VibrantDoc SAD Infographic

How to Ease Your Seasonal Depression

November 8th, 2021 / Functional Medicine


The past year has practically been a recipe for seasonal affective disorder (aptly acronymed S.A.D.), a mood disorder that typically coincides with the colder months when people stay inside more and get less sunlight. The symptoms are moodiness, sadness, fatigue, and a lack of energy. Some people also have trouble sleeping, eating, or have anxiety. Some have irresistible carb cravings and experience excessive weight gain. You may think of this as the “winter blues”—that’s what I call it when I feel it myself—and SAD can be mild, but for some people, it can be debilitating. It’s one thing to want to stay curled up in bed on a snowy winter today, but if you feel overwhelmed, hopeless, worthless, or can barely get out of bed, or if you don’t feel able to summon the will or desire to do what you need to do during the day, you could be suffering from SAD. 

We don’t know for sure what causes SAD, but it’s probably related to light exposure, which can interfere with your body’s natural circadian rhythms (your internal “clock”) as well as your production of hormones and neurotransmitters related to sleep and mood, such as melatonin, serotonin, dopamine, and vitamin D. Women suffer from SAD more often than men, and it may have a genetic component. 

Not surprisingly, it’s most common in people who live in the least sunny places on earth—epidemiological studies on the disorder show that it’s most prevalent at northern latitudes (like most of the U.S.), and is more likely to occur in people who have other mood or mental health disorders, like anxiety or depression. In general, symptoms of depression are more common in winter in the general population, and the more extreme form of this, SAD, is relatively common.

If you feel seriously depressed in the winter, please see a doctor—SAD is highly treatable with medication and light therapy. If your case is mild and manageable but you know you’re susceptible to those winter blues (like I am) and you’d like to sleep better, have more energy, and feel a bit more in control of those winter carb cravings, you might be glad to know that there are some easily accessible therapies for SAD that don’t require going to a doctor.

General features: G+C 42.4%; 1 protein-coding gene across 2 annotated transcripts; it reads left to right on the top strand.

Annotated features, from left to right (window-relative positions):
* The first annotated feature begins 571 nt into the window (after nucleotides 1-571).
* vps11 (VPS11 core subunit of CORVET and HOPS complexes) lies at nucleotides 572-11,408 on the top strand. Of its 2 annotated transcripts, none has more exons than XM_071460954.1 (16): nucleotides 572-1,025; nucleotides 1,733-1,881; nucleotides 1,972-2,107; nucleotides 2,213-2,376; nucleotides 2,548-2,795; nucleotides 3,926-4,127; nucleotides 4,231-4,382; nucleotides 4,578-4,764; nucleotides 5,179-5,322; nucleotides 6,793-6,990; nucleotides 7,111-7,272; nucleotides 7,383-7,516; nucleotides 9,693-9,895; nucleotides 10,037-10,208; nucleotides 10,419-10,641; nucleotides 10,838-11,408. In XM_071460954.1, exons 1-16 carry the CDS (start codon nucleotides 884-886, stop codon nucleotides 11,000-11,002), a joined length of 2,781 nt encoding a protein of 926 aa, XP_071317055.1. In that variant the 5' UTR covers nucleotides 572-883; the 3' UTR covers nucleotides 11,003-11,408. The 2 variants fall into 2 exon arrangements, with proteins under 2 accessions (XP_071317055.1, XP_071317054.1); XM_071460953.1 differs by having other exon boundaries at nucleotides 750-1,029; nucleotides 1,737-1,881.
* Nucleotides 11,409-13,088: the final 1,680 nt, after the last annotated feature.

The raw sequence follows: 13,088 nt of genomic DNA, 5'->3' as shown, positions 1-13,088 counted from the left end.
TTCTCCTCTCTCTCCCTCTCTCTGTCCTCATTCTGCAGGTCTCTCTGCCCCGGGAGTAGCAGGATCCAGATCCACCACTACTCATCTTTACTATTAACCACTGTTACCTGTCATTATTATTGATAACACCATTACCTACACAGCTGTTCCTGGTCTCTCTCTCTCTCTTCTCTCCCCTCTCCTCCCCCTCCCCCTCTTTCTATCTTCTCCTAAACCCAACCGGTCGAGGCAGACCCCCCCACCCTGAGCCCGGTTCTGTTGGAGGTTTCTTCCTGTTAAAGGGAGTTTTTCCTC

One of the most effective treatments for SAD is light therapy, and you can treat yourself with a light box designed just for this purpose. Light boxes are electronic devices that project full-spectrum light. Sitting in front of them during the day can give many SAD sufferers profound relief, further validating the theory that lack of sunlight is the primary cause. They used to be mostly available by prescription only, but they are now widely available to anyone online.

Look for a light box that advertises 10,000 lux (a measure of how much light exposure you will get from the device). I recommend sitting within 2 feet of a lightbox with 10,000 lux intensity for at least 30 minutes per day, preferably soon after waking up in the morning. This could help your mood throughout the rest of the day, and is in synch with natural circadian rhythms. Look for a light that emits little or no UV light, and be sure your eyes are exposed–the light needs to hit your retina, to have its effect. (Talk to your doctor first if you have any eye problems such as glaucoma or cataracts.)

By the way, if you’re thinking that you can get your sunlight dose (and a bit of color) from a tanning booth during the winter, don’t run off to the tanning salon just yet. While tanning could theoretically help to some degree (perhaps by increasing vitamin D production), the skin cancer risks are far too high. Besides, since you get the light benefits through your eyes and you have to keep your eyes shielded in a tanning booth, you won’t get nearly the benefit you can get from a light box. Tanning booths emit high levels of UV light, which are dangerous for your eyes as well as your skin.

You can, however, find full-spectrum light bulbs to put in the rooms you are in the most during the winter. Here are some of my favorite light box and full-spectrum light bulb products:

Light Boxes

Full Spectrum Light Bulbs

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